Wang Pengfei, vice president of a leading Internet finance company, has seen the industry grow in China at a galloping pace, along with some shady practices.
After working at a state-owned lender for a decade, Wang joined Weidai, an Internet finance company whose name means "micro-loan," in 2014 when the industry was flourishing.
FAST BUT FRAUDULENT
The industry's burgeoning development came as no accident to Wang and other market observers.
China has four large state-owned banks, and state-owned enterprises generally have easier access to financing. Many small companies are troubled by the financing bottleneck, creating pent-up demand.
Meanwhile, working-class families struggle to figure out where to invest their savings to seek higher returns, and many of them move money online. The country, home to the world's biggest online population, also has a number of groups, such as college students, who are underserved by banks.
China has not established a sound social credit system, and credit cards are not as popular as in some advanced economies. Online payment has instead emerged as a well-received alternative to cash. Crowd funding has picked up momentum as a wave of entrepreneurship has hit the country.
Development of Internet finance has helped broaden the financial reach, improve efficiency of financial services, give Chinese more investment options, and help some small businesses get badly needed loans, but the boom has its costs.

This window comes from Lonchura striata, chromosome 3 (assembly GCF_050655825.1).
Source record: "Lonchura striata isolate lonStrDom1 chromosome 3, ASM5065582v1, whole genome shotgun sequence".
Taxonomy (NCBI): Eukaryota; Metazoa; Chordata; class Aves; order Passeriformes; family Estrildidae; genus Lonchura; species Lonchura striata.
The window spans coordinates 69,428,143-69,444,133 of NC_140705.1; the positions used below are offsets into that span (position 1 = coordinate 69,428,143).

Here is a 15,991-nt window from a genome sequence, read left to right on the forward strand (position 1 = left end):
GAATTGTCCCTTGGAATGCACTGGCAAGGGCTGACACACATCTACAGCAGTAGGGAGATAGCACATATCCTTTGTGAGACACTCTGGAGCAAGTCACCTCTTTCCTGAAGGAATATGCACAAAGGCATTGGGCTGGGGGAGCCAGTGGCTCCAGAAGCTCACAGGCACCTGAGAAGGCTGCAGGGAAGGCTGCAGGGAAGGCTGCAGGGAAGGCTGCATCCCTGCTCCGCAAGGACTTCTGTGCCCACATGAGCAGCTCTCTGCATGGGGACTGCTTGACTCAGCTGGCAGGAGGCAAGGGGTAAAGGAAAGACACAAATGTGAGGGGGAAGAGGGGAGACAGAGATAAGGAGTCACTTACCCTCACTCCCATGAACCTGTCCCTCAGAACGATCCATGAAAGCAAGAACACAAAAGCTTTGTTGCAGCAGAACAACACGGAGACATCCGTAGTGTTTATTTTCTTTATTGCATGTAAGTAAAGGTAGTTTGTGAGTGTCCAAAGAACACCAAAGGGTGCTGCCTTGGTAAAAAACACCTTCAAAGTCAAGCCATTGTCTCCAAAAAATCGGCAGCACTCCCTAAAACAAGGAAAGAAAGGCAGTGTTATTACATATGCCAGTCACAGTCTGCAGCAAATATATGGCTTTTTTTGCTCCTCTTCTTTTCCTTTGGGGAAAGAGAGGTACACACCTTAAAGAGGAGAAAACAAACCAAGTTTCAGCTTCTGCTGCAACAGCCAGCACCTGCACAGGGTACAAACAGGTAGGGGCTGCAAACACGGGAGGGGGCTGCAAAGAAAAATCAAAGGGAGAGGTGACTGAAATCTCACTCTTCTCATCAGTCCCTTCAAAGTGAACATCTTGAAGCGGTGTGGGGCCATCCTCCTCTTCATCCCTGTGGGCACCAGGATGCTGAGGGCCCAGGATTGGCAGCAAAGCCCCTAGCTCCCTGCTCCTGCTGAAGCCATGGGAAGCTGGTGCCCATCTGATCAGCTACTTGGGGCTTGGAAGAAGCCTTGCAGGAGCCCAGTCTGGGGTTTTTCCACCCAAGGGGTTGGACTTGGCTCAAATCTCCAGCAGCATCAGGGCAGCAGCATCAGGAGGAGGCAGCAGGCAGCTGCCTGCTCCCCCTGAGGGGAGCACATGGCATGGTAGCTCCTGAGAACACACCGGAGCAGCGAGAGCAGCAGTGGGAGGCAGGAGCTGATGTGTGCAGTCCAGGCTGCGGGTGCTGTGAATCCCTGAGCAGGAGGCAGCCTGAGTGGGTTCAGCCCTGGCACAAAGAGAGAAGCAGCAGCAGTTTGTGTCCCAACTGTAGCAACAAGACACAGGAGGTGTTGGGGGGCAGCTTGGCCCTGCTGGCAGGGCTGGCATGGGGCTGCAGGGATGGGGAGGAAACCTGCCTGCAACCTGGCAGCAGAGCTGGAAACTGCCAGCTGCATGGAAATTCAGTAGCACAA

The first peer-to-peer (P2P) lending platform was launched in 2007, and exploded in popularity in China, with the number of such platforms surging 18 times between 2012 and 2015 and the combined transaction volume jumping about 40 times over the period, according to data from the State Information Center.
P2P lending platforms helped link clients seeking better yields with borrowers starved for capital, but a report from leading industry information provider www.wdzj.com painted a grim picture. By March 2017, 3,607 Chinese P2P lending platforms had run into trouble or been forced to close, with only 2,281 platforms in normal operation.
With a relatively low barrier to entry in the industry, some high-profile fraud cases emerged and grabbed headlines, such as P2P lending platform Ezubao that cheated investors out of nearly 60 billion yuan (8.7 billion U.S. dollars) through fake investment projects.
Some bogus lending platforms diverted client funds for other purposes, while online Chinese loan sharks illegally demanded nude photos as a form of collateral from cash-strapped female college students. These cases have triggered the concerns of regulators and a year-long industry correction.
On top of P2P lending, Internet finance also covers business such as third-party online payment, crowd funding, and other financial services.
"In tandem with the rapid growth, China's Internet finance industry is afflicted with Ponzi schemes and some companies deviate from their main business to seek hefty profits," said Li Bo, a researcher with the People's Bank of China (PBOC), the central bank.